This section is from the book "The Law Of Contracts", by William Herbert Page. Also available from Amazon: Commercial Contracts: A Practical Guide to Deals, Contracts, Agreements and Promises.
An action for goods sold and delivered can be maintained wherever goods have been sold and delivered by one person to another under an express agreement which is incomplete in that the contract price had not been fixed.1 Under some circumstances this action will not lie for goods delivered under a contract void for mistake as to an essential element. A sold and delivered coal to B under what both parties believed to be a special contract. The contract was, however, void for mistake: A understanding that the transaction was a cash sale while B understood that the price of the coal was to be credited on A's account. A did not, on learning of the mistake, demand return of coal; but insisted that B should keep it under the contract as claimed by A. B used it. It was held that B was not liable to A for a reasonable compensation for the coal in the absence of estoppel.2 This action also lies where property has been taken by one person with the consent of the owner, the parties intending the title to pass although no express agreement has been made.3 Thus, a mortgagee of chattels, holding under a mortgage which provides that the mortgagor may sell the property in the name of the mortgagee, may recover under common counts in assumpsit against one who has bought such property from the mortgagor ;4 even though under an ordinary mortgage, the mortgagee could not recover on the common counts from a third person who bought mortgaged property.5 A builder who uses goods and materials belonging to another is liable to such other for their value in this form of action.6 Thus, A had a contract to erect a building for B. A got the iron work for such building from X. The contract between A and B provided that no material should be estimated or paid for until used in the permanent construction of the building. X delivered certain beams under his contract with A, but before they were used in the building, A forfeited his contract, B let a new contract to C, and C used this iron. It was held that X could recover from C for such iron.7 A, a car-wheel company, shipped to B, the receiver of a railroad, a number of car-wheels in excess of his order. B refused to accept the entire number thus shipped, but A asked B to unload the wheels, and hold them subject to A's order, and to be paid for by B only in case he actually used them. Subsequently, at a receiver's sale, X, who knew all these facts, bought these wheels among other property. X was held liable to A for the value of such wheels in implied contract.8 Goods sold and delivered to one person may constitute a liability against another, at whose request and in reliance upon whose promise to pay, such goods were sold and delivered.9 Thus, a lumber company drew orders for money upon itself in favor of its employees. A storekeeper, at the request of the lumber company, received these orders in payment of goods sold to such employees. It was held that the storekeeper could recover from the lumber company for the goods sold and delivered.10 One person is not liable for goods sold to another, though he may have received the proceeds thereof. Thus A, a creditor of B's, agreed that B could continue in business if A's bookkeeper could take charge of the cash and the drawing of checks. A temporary arrangement of that sort was entered into, which either party could avoid at will. Under such arrangement, A was not liable for goods sold and delivered to B.11 If goods are sold to A upon A's credit, the fact that they are delivered to B, and that B received the benefit of them, does not make B liable therefor.12 Thus a railroad company is not liable for material furnished to its main contractor for use upon its road,13 nor is the owner of property liable for material furnished to the main contractor, and used by such contractor in building a house upon such property.14 The right of one whose property has been wrongfully taken by the tort of another, to maintain an action in assumpsit against such other is discussed elsewhere.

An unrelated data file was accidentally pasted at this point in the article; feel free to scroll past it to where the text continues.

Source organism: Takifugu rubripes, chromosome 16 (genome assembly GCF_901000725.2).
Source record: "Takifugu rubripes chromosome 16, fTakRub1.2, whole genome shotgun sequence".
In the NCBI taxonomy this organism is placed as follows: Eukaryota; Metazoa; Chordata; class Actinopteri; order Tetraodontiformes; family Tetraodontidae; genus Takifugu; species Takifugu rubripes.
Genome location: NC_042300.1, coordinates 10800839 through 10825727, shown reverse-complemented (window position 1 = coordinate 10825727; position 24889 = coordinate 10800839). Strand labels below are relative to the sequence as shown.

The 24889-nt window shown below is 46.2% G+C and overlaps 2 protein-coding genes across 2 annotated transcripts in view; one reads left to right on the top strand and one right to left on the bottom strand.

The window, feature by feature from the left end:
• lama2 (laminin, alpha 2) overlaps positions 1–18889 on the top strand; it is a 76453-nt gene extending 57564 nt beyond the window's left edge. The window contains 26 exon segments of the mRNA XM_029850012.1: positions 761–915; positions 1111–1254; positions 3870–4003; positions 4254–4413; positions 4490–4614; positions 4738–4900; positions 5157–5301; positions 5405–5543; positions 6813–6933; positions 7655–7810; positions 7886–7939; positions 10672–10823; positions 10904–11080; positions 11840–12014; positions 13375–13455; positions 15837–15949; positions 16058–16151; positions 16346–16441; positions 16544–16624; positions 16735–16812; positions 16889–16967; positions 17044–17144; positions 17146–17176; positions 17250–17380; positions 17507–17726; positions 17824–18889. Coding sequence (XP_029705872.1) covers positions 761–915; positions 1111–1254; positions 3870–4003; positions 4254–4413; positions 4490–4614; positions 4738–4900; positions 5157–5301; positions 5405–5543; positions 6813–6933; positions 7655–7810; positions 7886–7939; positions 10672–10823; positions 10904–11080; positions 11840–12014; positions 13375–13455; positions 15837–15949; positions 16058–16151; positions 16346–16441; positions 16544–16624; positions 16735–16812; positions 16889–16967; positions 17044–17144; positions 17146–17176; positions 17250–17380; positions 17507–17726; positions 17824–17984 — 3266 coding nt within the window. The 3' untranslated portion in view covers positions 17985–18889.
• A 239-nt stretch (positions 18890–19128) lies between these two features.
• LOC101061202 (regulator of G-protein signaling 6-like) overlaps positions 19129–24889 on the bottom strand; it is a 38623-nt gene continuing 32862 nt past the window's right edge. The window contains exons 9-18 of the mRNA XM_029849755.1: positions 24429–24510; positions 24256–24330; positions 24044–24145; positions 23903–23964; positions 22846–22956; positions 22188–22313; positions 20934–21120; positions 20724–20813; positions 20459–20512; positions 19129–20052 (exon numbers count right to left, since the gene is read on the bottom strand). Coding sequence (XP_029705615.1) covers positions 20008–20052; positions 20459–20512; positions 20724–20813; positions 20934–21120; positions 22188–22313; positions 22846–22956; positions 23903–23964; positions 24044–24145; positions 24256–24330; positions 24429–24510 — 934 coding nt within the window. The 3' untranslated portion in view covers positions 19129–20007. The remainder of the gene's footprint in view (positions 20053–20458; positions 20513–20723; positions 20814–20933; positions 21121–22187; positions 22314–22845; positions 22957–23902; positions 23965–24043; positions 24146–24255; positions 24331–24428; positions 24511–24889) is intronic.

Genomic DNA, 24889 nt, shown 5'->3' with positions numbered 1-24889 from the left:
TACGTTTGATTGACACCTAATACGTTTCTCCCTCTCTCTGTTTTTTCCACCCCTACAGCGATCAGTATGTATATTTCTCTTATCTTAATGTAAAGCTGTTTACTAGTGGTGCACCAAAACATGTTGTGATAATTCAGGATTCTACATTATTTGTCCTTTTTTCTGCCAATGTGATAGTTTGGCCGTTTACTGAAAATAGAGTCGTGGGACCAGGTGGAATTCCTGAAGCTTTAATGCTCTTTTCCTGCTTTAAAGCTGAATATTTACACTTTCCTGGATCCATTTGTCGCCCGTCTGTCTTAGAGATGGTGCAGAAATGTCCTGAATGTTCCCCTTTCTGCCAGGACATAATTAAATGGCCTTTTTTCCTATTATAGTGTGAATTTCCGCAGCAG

7 St. Barnabas Hospital v. Electric Co., G8 Minn. 254; 40 L. R. A. 388; 70 N. W. 1120.
1McEwen v. Morey, 60 111. 32; James v. Muir, 33 Mich. 223; Smith v. Summerfield, 108 N. C. 284; 12 S. E. 997; Graff v. Callahan, 158 Pa. St. 380; 27 At!. 1009.
2 Concord Coal Co. v. Ferrin, 71 N. H. 331; 93 Am. St. Rep. 496; 51 Atl. 283.
3 Carney v. Cook, 80 la. 747; 45 X. W. 919; Rumford Falls Power Co. v. Paper Co., 95 Me. 186; 49 Atl. 876; Krey v. Hussman, 21 Mo. App. 343; Indiana Mfg. Co. v. Hayes, 155 Pa. St. 160; 26 Atl. 6; Goodland v. Le Clair, 78 Wis. 176; 47 N. W. 268.
4 Flood v. Butzbach. 114 Mich. 613; 68 Am. St. Rep. 501; 72 N. W. 603.
5 Tate v. Torcoutt, 100 Mich. 308; 58 N. W. 993; Warner v. Beebe, 47 Mich. 435; 11 N. W. 258.
6 Clare v. Johnson (Ky.), 56 S. W. 5.
7 Bavley v. Anderson. 71 Wis. 417; 3G X. W. 863.
8 Northwestern, etc., Co. v. Ry, 94 Wis. 603; 60 N. W. 371.
9 Cox v. Peltier, 159 Ind. 355; 65 N. E. 6; East, etc., Co. v. Barnwell. 78 Tex. 328; 14 S. W. 782.
10 East, etc., Co. v. Barnwell, 78 Tex. 328; 14 S. W. 782.